The Co-Op Cop Out

For indispensable reporting on the coronavirus crisis, the election, and more, subscribe to the Mother Jones Daily newsletter.


So. The public option has been thrown overboard, and we’re back to co-ops. As I’ve pointed out previously, the co-op scheme is a weak, nearly meaningless idea that would represent no real alternative to business-as-usual in the health insurance industry.

In the best-case scenario—which is far from guaranteed—the co-ops might have a less corporate governance structure than other insurers and receive federal subsidies for startup costs and more expansive coverage. In the worst-case scenario, they would effectively be private insurance companies operating under another name. And at least some of the initial capital will, in all likelihood, come from members. All the out-of-work Americans who are too poor to buy insurance will appreciate that.
 

Much is being made of the fact that the co-ops would be non-profits. But so what? Almost half of Americans with private health insurance are currently covered by non-profit plans. As a whole, those plans haven’t proven to be much better or cheaper than for-profit insurers, and they still fail to cover 50 million Americans.

Supporters of the co-ops also insist that they will offer real competition to the private insurers, and bring down costs for their members by giving them bargaining power with health care providers.

In fact, as the State of the Division blog points out, it’s conceivable that private, for-profit companies could get in the back door of the co-op plan. What’s to stop a co-op from actually licensing itself out to a private insurance company—or hiring one to administer its fledging business?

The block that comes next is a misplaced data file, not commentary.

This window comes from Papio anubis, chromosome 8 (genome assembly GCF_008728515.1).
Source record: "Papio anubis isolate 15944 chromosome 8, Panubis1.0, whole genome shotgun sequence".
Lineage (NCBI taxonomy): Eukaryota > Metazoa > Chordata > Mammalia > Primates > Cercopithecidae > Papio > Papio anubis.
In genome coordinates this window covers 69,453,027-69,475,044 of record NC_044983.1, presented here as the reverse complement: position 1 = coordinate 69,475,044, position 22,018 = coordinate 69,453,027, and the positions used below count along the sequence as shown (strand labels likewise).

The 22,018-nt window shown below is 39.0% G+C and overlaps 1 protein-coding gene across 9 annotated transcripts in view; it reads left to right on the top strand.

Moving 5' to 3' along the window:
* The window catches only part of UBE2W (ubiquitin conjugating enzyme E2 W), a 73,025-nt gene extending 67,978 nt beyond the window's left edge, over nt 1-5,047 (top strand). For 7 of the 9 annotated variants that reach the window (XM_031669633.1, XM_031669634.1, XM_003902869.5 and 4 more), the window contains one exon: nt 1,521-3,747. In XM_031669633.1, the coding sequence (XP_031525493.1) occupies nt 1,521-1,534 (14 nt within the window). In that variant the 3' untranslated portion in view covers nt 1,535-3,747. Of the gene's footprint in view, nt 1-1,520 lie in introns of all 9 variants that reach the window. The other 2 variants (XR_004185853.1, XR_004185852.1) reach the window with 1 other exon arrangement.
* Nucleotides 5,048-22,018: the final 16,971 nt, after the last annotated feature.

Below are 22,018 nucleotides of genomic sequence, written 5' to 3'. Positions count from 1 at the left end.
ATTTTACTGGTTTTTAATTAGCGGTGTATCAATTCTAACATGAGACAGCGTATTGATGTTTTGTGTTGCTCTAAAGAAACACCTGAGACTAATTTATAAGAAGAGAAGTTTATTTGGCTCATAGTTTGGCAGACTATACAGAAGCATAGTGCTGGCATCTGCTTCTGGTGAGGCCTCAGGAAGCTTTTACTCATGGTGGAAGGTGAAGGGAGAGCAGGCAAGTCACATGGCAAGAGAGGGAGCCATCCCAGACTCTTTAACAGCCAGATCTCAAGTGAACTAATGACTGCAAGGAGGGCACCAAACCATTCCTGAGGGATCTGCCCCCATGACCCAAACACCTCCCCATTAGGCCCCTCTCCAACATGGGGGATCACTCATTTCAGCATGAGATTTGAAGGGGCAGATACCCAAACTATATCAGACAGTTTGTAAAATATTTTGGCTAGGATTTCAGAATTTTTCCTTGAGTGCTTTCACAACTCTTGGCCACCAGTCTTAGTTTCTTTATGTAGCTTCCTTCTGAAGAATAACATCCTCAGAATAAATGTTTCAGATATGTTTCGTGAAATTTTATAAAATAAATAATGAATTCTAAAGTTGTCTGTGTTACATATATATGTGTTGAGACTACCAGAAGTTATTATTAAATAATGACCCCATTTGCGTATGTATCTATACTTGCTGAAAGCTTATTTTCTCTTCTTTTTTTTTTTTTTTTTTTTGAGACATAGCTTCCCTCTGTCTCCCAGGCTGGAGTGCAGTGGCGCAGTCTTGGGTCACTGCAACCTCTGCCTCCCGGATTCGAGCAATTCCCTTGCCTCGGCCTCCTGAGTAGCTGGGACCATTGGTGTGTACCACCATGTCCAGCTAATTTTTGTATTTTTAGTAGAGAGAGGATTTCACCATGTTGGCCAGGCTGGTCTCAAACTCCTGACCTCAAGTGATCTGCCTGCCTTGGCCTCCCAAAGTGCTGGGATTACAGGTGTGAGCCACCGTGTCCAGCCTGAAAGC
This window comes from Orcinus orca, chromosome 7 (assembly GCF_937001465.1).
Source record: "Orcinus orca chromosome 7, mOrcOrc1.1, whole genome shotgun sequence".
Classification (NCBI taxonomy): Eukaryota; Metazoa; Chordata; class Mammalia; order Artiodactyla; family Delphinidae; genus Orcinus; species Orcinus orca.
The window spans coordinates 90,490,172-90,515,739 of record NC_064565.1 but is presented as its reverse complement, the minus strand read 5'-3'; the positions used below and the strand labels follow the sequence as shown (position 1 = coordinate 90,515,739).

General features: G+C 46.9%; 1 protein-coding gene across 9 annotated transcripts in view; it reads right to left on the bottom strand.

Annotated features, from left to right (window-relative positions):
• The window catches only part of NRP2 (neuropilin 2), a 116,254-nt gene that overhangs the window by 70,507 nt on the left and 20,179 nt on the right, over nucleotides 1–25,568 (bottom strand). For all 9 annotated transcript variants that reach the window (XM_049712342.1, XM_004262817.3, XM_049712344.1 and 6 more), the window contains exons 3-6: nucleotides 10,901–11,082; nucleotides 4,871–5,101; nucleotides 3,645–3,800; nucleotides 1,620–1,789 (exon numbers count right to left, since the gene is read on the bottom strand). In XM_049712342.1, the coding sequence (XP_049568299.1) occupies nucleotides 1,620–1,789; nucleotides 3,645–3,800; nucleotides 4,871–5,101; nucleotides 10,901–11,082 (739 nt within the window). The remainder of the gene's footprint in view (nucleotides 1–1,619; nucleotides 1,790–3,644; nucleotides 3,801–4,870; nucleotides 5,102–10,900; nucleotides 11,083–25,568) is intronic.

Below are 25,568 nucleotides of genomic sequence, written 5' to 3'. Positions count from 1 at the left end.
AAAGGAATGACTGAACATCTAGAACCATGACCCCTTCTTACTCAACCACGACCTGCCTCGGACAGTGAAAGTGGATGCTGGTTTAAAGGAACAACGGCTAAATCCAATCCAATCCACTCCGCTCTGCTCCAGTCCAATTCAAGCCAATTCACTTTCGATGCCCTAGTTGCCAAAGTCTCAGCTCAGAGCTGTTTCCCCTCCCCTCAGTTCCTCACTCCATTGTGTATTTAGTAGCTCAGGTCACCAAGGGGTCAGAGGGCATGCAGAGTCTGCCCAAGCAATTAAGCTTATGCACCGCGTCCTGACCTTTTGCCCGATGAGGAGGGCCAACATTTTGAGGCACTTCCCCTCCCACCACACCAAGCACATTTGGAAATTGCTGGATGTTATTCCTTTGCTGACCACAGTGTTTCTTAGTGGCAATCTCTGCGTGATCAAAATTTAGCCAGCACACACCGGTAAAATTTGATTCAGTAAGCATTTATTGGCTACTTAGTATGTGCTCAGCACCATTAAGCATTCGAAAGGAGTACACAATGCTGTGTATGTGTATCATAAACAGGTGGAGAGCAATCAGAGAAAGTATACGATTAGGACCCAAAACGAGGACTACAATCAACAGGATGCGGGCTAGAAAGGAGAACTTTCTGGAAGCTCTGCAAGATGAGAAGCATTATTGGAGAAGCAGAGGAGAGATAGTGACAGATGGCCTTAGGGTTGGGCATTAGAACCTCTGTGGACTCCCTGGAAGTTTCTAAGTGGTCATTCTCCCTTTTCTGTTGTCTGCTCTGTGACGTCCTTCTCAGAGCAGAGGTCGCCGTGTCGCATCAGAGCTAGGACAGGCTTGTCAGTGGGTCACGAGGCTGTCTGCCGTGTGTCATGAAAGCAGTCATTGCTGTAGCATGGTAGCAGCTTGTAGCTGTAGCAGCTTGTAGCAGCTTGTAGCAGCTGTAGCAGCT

DEMOCRACY DOES NOT EXIST...

without free and fair elections, a vigorous free press, and engaged citizens to reclaim power from those who abuse it.

In this election year unlike any other—against a backdrop of a pandemic, an economic crisis, racial reckoning, and so much daily bluster—Mother Jones' journalism is driven by one simple question: Will America move closer to, or further from, justice and equity in the years to come?

If you're able to, please join us in this mission with a donation today. Our reporting right now is focused on voting rights and election security, corruption, disinformation, racial and gender equity, and the climate crisis. We can’t do it without the support of readers like you, and we need to give it everything we've got between now and November. Thank you.

DEMOCRACY DOES NOT EXIST...

without free and fair elections, a vigorous free press, and engaged citizens to reclaim power from those who abuse it.

In this election year unlike any other—against a backdrop of a pandemic, an economic crisis, racial reckoning, and so much daily bluster—Mother Jones' journalism is driven by one simple question: Will America move closer to, or further from, justice and equity in the years to come?

If you're able to, please join us in this mission with a donation today. Our reporting right now is focused on voting rights and election security, corruption, disinformation, racial and gender equity, and the climate crisis. We can’t do it without the support of readers like you, and we need to give it everything we've got between now and November. Thank you.

We Recommend

Latest

Sign up for our free newsletter

Subscribe to the Mother Jones Daily to have our top stories delivered directly to your inbox.

Get our award-winning magazine

Save big on a full year of investigations, ideas, and insights.

Subscribe

Support our journalism

Help Mother Jones' reporters dig deep with a tax-deductible donation.

Donate